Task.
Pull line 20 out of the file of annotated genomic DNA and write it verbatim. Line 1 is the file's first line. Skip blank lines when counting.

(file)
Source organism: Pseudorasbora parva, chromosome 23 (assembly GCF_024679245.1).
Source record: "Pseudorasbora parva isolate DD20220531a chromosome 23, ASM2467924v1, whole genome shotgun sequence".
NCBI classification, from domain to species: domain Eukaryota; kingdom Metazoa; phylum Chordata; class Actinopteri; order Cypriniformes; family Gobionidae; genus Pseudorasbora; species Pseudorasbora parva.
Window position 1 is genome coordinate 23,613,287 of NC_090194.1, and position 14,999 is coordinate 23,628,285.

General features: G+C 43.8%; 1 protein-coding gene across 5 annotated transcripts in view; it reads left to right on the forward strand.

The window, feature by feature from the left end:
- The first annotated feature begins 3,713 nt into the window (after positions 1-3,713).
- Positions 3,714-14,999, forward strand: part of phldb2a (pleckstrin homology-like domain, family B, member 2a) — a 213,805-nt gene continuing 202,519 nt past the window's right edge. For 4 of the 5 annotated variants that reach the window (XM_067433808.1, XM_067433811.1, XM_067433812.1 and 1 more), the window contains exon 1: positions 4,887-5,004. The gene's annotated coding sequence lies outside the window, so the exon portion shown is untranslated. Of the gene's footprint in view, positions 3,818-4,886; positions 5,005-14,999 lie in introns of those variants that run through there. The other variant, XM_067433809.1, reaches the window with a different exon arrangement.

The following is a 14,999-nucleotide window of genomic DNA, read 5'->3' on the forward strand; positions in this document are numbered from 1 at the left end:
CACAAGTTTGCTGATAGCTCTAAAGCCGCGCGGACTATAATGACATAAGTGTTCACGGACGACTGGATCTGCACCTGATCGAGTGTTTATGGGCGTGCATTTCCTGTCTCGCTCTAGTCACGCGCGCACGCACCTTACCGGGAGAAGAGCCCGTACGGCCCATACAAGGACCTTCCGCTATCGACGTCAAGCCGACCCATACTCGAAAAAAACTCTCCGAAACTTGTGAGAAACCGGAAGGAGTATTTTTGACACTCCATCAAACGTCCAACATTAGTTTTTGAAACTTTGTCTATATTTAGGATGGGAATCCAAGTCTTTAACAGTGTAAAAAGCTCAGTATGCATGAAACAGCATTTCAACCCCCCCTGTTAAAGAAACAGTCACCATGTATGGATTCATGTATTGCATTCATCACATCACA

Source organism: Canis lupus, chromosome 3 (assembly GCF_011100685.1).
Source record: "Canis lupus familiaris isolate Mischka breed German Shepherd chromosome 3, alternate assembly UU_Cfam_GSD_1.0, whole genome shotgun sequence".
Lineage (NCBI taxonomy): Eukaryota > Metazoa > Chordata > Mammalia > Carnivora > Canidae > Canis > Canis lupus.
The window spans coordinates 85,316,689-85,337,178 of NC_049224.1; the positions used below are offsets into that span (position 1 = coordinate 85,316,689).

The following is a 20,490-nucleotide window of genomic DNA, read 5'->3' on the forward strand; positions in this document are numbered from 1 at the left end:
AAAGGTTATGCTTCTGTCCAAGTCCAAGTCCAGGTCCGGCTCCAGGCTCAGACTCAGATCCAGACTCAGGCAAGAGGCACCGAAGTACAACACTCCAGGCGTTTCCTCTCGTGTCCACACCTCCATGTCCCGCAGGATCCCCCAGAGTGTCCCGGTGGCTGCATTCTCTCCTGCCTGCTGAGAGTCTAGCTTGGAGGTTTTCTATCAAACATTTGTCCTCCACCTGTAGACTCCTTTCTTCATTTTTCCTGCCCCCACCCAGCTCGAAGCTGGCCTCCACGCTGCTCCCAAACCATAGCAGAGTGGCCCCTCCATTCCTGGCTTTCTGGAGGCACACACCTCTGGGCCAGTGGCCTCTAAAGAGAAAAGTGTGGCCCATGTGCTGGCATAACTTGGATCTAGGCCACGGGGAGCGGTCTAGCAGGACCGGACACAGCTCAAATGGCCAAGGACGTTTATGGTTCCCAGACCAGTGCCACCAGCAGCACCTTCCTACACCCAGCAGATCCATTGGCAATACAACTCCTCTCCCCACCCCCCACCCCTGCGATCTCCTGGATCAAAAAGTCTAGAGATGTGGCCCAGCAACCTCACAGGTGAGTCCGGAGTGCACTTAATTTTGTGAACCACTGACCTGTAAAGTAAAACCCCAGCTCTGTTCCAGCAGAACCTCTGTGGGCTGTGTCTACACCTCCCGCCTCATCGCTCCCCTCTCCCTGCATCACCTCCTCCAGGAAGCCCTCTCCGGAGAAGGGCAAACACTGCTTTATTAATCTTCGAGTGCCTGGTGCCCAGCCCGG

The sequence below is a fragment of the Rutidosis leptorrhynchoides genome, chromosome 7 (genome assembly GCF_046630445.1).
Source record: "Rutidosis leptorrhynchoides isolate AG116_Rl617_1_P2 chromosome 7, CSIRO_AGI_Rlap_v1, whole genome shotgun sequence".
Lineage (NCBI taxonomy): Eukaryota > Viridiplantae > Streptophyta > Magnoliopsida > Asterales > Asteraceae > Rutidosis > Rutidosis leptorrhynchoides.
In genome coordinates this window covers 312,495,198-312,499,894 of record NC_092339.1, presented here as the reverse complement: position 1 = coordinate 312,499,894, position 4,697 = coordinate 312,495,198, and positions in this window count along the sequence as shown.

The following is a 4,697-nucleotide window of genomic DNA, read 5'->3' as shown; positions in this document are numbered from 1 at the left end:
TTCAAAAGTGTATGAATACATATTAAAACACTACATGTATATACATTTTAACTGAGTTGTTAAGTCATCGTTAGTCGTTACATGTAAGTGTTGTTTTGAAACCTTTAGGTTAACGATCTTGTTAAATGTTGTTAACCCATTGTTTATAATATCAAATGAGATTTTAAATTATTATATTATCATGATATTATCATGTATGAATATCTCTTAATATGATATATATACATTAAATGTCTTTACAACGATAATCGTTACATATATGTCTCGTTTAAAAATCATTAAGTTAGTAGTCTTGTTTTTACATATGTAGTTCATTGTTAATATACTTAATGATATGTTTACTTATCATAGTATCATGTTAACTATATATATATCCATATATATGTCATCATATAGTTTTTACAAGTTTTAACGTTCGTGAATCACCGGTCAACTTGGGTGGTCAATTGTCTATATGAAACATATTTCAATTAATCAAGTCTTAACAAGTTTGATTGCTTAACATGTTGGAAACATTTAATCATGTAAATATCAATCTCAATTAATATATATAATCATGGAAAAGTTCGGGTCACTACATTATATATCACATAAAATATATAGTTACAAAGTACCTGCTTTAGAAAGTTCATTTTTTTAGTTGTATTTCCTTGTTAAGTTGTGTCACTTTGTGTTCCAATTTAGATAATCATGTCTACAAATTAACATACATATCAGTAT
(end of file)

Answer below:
In genome coordinates this window covers 312,495,198-312,499,894 of record NC_092339.1, presented here as the reverse complement: position 1 = coordinate 312,499,894, position 4,697 = coordinate 312,495,198, and positions in this window count along the sequence as shown.